Stewart Baker practices law in Washington. He was general counsel of the National Security Agency from 1992 to 1994 and assistant secretary for policy at the Department of Homeland Security from 2005 to 2006.

No matter what your politics, there are reasons to be uneasy about Silicon Valley’s swift and brutal exercise of power after the violence at the Capitol on Jan. 6. Not only was a head of state silenced but large numbers of his followers were, as well. Most disturbing, Parler, the only service that still welcomed some Trump supporters, was summarily driven out of business by Apple, Google and Amazon’s Web-hosting services.

Even if you think that President Trump had it coming, this demonstration of corporate power is troubling, especially if you believe our country’s divisions are deepened by social media business models. In this view, the platforms’ ad revenue depends on user engagement, and engagement is driven by anger, so social media serves up content calculated to leave users angry. If that’s true, the violence-marred protests over the summer and at the Capitol are powerful arguments for forcing a fundamental change in how U.S. social media companies make money.

Faced with such a threat to their business, those companies are highly likely to use their substantial power to tilt the debate against such reforms.

Many on the left and right are appalled by the tech giants’ power, but they are reluctant to rely on the intervention of a government that could change hands completely over any four-year period. That dilemma undercuts the two most common proposals to trim Big Tech’s reach: revising Section 230 or enforcing antitrust laws.

Section 230, a segment of the Communications Decency Act of 1996, seems ripe for reform. Both presidential candidates questioned it, but Trump wanted changes that would discourage the suppression of conservative voices, while many on the left think the platforms don’t do enough to suppress right-leaning speech. Using Section 230 to drive speech-moderation standards would transform the law into a regulatory regime that could force Silicon Valley to curry favor with whoever holds power in Washington. Both the right and the left should fear such a result, unless they think they can keep the other side from ever controlling the regulatory levers.

What about the antitrust laws already on the books? The Trump administration kicked off litigation against Google and Facebook, almost certainly with a view toward spurring more competition, and thus more diversity, in social media. But that’s not the most likely outcome. Instead, the Justice Department would be lucky to win a few new rules preventing the platforms from favoring their own interests in third-party transactions or to force the divestment of a few subsidiaries. Either way, antitrust enforcers would essentially create a regulatory regime tailored to a specific company.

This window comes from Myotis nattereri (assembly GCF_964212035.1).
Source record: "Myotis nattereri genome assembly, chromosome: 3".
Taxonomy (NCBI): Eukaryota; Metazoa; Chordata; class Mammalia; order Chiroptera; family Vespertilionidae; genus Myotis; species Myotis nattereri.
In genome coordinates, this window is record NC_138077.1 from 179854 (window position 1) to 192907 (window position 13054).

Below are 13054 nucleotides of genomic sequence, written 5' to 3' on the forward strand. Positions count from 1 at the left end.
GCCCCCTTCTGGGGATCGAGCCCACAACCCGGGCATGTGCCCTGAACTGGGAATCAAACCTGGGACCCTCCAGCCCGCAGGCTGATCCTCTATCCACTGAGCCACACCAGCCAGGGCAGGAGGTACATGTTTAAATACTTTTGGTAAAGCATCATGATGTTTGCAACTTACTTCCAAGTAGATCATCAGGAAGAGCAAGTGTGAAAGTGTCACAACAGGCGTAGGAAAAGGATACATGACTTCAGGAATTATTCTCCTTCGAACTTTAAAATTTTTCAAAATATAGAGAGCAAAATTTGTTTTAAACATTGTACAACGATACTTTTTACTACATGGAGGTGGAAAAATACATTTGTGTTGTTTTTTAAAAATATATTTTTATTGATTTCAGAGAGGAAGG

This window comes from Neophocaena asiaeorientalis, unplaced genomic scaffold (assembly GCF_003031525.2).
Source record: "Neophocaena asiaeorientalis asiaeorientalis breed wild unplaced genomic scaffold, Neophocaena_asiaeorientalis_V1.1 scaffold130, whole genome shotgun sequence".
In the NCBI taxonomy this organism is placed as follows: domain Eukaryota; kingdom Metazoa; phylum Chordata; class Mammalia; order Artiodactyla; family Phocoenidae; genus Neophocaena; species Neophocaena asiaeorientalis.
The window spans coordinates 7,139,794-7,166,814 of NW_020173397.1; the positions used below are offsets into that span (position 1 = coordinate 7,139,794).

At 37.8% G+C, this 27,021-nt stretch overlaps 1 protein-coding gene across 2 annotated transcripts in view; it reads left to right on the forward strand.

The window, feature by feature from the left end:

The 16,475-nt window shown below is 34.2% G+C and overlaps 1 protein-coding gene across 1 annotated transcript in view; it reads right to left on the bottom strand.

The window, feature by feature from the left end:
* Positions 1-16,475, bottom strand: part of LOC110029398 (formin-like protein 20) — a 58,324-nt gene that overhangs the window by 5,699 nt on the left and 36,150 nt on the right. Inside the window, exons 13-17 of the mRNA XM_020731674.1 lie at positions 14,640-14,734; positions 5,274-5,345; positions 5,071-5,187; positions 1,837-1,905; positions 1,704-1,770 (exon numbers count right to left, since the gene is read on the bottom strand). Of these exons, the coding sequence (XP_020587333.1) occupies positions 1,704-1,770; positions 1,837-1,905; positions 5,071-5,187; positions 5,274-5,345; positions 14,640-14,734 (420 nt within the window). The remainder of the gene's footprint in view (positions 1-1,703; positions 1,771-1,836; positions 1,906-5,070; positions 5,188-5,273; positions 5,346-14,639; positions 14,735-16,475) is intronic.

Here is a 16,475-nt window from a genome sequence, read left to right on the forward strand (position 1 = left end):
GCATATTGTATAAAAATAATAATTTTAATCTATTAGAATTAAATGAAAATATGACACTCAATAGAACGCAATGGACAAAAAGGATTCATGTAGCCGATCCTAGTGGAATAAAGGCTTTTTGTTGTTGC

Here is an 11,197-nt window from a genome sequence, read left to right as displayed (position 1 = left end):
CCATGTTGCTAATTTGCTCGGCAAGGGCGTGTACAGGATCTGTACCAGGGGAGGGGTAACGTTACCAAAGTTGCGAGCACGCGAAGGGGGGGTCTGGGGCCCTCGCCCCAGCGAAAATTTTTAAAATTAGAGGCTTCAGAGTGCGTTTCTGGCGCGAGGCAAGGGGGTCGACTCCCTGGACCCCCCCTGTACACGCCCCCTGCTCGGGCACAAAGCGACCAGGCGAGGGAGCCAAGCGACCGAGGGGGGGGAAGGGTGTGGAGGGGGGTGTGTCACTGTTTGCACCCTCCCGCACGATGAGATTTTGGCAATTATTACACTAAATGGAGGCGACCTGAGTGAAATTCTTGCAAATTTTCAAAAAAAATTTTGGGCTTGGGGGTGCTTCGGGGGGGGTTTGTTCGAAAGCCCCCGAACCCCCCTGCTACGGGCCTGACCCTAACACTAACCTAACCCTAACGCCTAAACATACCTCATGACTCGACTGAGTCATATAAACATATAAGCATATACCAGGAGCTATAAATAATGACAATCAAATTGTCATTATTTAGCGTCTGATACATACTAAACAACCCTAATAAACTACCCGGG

What is needed is a more dramatic and less politically tinged solution. Across the Atlantic, Germany and the European Union have recently proposed legislation that sets competition rules for digital “gatekeepers” such as social networks and cloud computing companies. This is another regulatory scheme and, therefore, of dubious value, but the notion of digital gatekeepers aptly summarizes what’s most troubling about Silicon Valley’s new role in our discourse. So why not combine that concept with the 3 percent tax France imposes on the gross revenue of large digital companies — but in the service of structural reform rather than regulation?

What if the federal government imposed a 40 percent tax on the gross revenue of gatekeeper social media companies that have more than, say, 30 million active users in the United States? Instead of fighting antitrust authorities in the trenches for years, companies faced with such a harsh tax rate would rush to break themselves up. (And if they didn’t, well, the treasury could certainly use the revenue after the bailouts of 2008-09 and 2020-21.) Efforts to avoid the tax would surely spur a proliferation of mainstream social media companies, each serving a broad audience. Some might adopt an editorial stance that leans to the left and others to the right, just as broadcast and other news media already do. But their ability to enforce ideological conformity or pursue a unified business interest would be shattered.

There are plenty of details to fill in. Among them: making sure that this wouldn’t simply allow Chinese social media platforms to use their domestic scale to seize the U.S. market; limiting application to companies that claim a right to control their customers’ speech; and, as with all tax measures, staying alert for unanticipated consequences. Still, the basic concept of a high tax rate to force decentralization has something for everyone. For those on the left, it constrains the clout of big business. For those on the right, it offers the possibility of new platforms that are both responsible and open to conservative voices.

This has at least a chance of attracting majorities from both the Republican and Democratic caucuses. And any legislative proposal that could do that in these times is worth serious consideration — and more than a little effort.

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Early on Jan. 6, The Post's Kate Woodsome saw signs of violence hours before thousands of former president Donald Trump loyalists besieged the Capitol. (The Washington Post)

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